There has been a infrastructure built up around trading algorithms because they have been in effect for a long time. That same infrastructure will have to be built up around what I call investing algorithms. There are a few advanced players, but as it becomes more mainstream there will have to be a level of governance. I think it is all going to rely heavily on surveillance technology. Our surveillance technology is now moving into the buy-side for the first time.

Governance regimes will all have to elevate their game. In a real-time environment, you are going to have to have a lot of tools in place to be able to put breaks on and identify abnormal behavior and know when things are going wrong. That is the responsibility of the investment manager. That is the responsibility of the broker-dealer and it is responsibility of the exchange. It is going to be a chain of responsibility.


Nasdaq and Tanium recently released the results of a survey on cybersecurity. The results suggest there is still a disconnect at the board level about how to tackle the complicated details surrounding cybersecurity. Short of stacking the board of directors with technologists, what is a company to do?

Every board member probably is and should be curious around cybersecurity. Pretty much every industry today is impacted immensely by cybersecurity. There is a level of intellectual curiosity. It is a question of if there are outlets available for directors to learn enough. Companies should use board meetings and briefings as a means to educate or leverage more concentrated places like National Association of Corporate Directors to help the directors become more educated on issues of cybersecurity. It comes down to knowing what types of questions to ask.

The paper is meant to elevate awareness that this is an issue that needs constant vigilance. Nasdaq does webinars and seminars for companies to learn about major issues and we have an entire year’s worth of seminars around cybersecurity. Last October, we launched POINT, which is a series of educational briefings, seminars, online and in-person that looks at major threats facing companies today, with cybersecurity being a major one.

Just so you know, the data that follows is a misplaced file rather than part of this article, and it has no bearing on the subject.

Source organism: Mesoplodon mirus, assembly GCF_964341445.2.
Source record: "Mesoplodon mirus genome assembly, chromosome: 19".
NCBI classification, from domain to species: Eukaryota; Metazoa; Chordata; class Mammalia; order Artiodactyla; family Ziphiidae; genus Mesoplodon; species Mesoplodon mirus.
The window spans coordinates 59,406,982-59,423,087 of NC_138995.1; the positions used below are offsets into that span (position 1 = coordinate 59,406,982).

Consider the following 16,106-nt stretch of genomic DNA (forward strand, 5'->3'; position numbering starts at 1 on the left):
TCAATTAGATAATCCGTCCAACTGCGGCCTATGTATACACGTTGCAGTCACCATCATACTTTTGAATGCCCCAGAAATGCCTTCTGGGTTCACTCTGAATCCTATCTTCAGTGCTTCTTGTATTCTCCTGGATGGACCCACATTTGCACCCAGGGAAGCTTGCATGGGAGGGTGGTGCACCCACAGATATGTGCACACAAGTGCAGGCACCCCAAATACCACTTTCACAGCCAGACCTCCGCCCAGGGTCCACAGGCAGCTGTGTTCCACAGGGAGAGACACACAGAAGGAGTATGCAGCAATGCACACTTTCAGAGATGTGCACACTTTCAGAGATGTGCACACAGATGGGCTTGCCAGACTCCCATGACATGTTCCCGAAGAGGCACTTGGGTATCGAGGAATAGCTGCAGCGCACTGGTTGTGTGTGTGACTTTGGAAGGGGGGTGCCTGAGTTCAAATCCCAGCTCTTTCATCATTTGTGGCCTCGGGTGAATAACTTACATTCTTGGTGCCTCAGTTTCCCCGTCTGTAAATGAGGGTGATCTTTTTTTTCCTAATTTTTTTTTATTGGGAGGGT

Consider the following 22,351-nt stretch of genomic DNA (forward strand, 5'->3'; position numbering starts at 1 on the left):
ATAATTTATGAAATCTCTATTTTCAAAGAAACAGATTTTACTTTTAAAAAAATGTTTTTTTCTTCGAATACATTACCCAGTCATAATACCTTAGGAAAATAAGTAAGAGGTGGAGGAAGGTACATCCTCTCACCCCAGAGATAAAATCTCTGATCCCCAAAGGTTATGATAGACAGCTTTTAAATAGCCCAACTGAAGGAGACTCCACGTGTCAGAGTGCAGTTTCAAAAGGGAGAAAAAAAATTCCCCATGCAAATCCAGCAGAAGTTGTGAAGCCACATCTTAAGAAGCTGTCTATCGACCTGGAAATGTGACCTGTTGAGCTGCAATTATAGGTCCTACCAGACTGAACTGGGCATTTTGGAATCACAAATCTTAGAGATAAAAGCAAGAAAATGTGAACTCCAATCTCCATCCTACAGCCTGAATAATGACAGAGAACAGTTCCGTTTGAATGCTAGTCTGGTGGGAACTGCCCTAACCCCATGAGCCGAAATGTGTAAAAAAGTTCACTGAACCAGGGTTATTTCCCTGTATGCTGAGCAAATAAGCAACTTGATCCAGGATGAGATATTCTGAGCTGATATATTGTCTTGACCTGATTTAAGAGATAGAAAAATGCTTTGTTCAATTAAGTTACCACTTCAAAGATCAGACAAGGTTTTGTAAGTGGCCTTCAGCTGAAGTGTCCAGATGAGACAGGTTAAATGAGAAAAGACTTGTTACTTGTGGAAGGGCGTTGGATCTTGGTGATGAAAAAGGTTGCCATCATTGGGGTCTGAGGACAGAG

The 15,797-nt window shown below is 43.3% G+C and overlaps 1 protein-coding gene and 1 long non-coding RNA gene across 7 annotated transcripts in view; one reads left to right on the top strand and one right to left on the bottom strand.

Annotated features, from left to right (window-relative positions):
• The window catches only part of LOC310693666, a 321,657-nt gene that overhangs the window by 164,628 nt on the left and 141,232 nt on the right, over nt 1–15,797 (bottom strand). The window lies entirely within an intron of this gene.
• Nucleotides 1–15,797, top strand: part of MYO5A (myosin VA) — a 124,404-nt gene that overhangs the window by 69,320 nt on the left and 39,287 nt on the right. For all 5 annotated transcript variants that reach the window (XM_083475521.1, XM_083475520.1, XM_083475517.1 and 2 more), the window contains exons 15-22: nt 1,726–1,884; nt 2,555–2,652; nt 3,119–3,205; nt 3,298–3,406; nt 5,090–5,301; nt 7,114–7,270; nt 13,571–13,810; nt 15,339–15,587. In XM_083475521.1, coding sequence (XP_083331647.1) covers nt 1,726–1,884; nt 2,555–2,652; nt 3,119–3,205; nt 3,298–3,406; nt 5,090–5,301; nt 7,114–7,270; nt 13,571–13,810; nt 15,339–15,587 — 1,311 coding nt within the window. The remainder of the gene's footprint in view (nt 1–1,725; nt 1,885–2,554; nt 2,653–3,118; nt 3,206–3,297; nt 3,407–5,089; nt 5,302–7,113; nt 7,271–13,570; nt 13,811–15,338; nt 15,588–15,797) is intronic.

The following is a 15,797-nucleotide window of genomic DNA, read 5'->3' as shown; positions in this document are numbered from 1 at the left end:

What is the Nasdaq Validator and why did you decide to offer such a service to the industry?

A lot of the major exchanges around the world use our technology. The speed of change and the ability for them to adapt to a new order type or new features and functions in their exchanges is becoming very rapid. All that needs to be tested. We have the need to adapt and the need to be incredibly resilient. We have an extremely low tolerance for errors, so the Validator allows for some of that testing to be automated through a model-based approach. It allows for rapid development testing using algorithms and technology itself to supplement the QA staff. It is not to replace the QA staff. Particularly in regression testing, it allows them to do rapid development but still have a high level of resiliency.

We developed it for our market and we’ve used it in a lot of areas. It has been remarkably effective, so we decided to “productize” it and turn it into an offering for our exchange clients because all of our clients have the same job we have. That’s one of the reasons we are successful in being a market technology provider to other exchanges. We live it. We learn from it. And we provide what we learn to them. width:640 height:360